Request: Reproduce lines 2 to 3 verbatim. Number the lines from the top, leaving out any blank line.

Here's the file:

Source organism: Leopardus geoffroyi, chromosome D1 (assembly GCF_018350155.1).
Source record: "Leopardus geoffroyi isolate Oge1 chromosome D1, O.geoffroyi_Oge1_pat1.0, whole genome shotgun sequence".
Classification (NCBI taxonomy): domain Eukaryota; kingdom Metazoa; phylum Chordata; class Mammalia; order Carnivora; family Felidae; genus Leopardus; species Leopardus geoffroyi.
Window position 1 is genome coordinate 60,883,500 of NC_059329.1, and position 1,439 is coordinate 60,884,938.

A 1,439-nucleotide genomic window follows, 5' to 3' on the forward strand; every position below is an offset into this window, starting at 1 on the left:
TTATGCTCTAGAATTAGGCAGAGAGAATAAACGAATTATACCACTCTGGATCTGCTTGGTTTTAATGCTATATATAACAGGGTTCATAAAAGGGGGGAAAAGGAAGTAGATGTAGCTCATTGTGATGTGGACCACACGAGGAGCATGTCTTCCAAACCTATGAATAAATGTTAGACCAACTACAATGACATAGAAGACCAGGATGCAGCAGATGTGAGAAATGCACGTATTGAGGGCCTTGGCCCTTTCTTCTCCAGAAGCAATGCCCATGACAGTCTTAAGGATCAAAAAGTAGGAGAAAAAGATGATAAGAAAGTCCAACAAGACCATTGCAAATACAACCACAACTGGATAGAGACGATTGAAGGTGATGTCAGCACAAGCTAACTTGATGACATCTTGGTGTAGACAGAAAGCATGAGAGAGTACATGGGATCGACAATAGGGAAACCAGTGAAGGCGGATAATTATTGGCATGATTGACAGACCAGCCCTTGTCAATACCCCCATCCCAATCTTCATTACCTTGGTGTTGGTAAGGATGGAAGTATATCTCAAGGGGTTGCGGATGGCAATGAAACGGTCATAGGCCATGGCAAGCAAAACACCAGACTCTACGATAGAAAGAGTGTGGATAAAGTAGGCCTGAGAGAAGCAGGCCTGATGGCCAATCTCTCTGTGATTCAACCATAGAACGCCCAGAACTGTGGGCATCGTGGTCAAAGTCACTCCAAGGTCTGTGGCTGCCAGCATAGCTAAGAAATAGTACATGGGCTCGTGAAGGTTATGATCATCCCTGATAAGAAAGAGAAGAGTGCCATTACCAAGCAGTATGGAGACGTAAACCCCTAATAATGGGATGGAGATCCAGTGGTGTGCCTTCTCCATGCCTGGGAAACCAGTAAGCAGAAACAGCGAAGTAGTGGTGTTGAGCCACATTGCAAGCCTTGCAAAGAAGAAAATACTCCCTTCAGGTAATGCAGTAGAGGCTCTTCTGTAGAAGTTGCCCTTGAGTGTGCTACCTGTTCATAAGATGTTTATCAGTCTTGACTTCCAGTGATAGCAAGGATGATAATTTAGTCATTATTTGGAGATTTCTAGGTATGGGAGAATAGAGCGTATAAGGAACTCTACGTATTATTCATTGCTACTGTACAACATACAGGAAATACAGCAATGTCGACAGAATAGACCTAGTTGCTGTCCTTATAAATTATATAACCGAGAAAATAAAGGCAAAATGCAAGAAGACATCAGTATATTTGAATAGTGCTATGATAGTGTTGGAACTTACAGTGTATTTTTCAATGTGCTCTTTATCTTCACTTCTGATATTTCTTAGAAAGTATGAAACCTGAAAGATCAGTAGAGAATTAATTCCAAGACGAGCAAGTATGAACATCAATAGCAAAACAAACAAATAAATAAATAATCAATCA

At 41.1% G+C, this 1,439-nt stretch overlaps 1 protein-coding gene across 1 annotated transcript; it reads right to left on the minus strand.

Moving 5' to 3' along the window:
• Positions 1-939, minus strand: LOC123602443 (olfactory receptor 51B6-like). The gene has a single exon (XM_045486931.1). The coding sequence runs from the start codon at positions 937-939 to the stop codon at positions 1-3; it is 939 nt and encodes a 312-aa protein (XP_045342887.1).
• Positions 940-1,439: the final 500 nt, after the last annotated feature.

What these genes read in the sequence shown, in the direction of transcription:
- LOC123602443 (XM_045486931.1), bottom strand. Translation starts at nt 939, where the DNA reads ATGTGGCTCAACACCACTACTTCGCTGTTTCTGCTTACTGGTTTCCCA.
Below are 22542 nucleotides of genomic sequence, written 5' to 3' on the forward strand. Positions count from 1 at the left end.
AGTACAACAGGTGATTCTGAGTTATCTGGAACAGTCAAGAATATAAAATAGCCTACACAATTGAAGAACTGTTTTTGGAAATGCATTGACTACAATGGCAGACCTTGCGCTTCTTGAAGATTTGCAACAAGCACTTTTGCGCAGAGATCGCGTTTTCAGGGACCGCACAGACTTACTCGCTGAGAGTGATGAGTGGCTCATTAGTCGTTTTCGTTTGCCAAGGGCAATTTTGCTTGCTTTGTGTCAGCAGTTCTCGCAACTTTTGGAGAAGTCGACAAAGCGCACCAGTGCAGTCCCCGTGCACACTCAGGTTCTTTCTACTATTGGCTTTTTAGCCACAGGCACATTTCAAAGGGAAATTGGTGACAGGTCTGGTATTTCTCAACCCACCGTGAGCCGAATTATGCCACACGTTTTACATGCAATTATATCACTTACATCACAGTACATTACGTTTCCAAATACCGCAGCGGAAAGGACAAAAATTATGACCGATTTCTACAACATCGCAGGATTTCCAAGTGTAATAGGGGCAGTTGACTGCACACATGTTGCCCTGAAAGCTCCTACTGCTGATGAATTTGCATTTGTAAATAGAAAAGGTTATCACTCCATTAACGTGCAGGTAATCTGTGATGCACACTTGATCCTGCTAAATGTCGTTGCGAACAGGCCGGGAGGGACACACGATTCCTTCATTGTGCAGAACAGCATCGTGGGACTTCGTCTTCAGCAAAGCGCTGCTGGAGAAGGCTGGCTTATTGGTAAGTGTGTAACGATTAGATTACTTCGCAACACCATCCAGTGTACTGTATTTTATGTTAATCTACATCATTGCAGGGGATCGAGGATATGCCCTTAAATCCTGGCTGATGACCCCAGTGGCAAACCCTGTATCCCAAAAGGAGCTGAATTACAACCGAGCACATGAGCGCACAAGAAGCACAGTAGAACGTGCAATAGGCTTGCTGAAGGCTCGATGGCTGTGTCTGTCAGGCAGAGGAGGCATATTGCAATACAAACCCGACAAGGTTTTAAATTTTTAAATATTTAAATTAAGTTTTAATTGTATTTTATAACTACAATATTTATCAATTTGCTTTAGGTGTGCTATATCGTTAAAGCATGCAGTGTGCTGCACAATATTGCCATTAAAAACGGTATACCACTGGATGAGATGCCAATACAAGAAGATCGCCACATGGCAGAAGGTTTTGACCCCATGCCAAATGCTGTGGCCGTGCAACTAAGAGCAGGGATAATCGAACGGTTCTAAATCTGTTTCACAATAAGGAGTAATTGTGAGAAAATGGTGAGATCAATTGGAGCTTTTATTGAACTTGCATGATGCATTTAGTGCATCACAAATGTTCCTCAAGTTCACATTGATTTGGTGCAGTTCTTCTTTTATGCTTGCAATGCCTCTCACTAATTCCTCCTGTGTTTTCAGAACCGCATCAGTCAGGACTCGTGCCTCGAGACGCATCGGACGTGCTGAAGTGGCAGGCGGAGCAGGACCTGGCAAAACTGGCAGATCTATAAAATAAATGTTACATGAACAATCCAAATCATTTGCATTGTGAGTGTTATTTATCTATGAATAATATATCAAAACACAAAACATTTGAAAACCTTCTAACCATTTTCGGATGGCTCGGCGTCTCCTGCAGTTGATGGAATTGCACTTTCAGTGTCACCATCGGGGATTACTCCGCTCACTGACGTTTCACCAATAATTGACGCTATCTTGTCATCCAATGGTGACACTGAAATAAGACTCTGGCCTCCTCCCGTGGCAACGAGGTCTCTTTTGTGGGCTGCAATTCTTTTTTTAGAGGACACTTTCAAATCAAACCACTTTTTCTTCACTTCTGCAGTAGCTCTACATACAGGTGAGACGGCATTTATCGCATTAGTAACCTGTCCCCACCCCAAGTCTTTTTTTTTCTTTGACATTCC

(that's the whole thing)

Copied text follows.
Source record: "Leopardus geoffroyi isolate Oge1 chromosome D1, O.geoffroyi_Oge1_pat1.0, whole genome shotgun sequence".
Classification (NCBI taxonomy): domain Eukaryota; kingdom Metazoa; phylum Chordata; class Mammalia; order Carnivora; family Felidae; genus Leopardus; species Leopardus geoffroyi.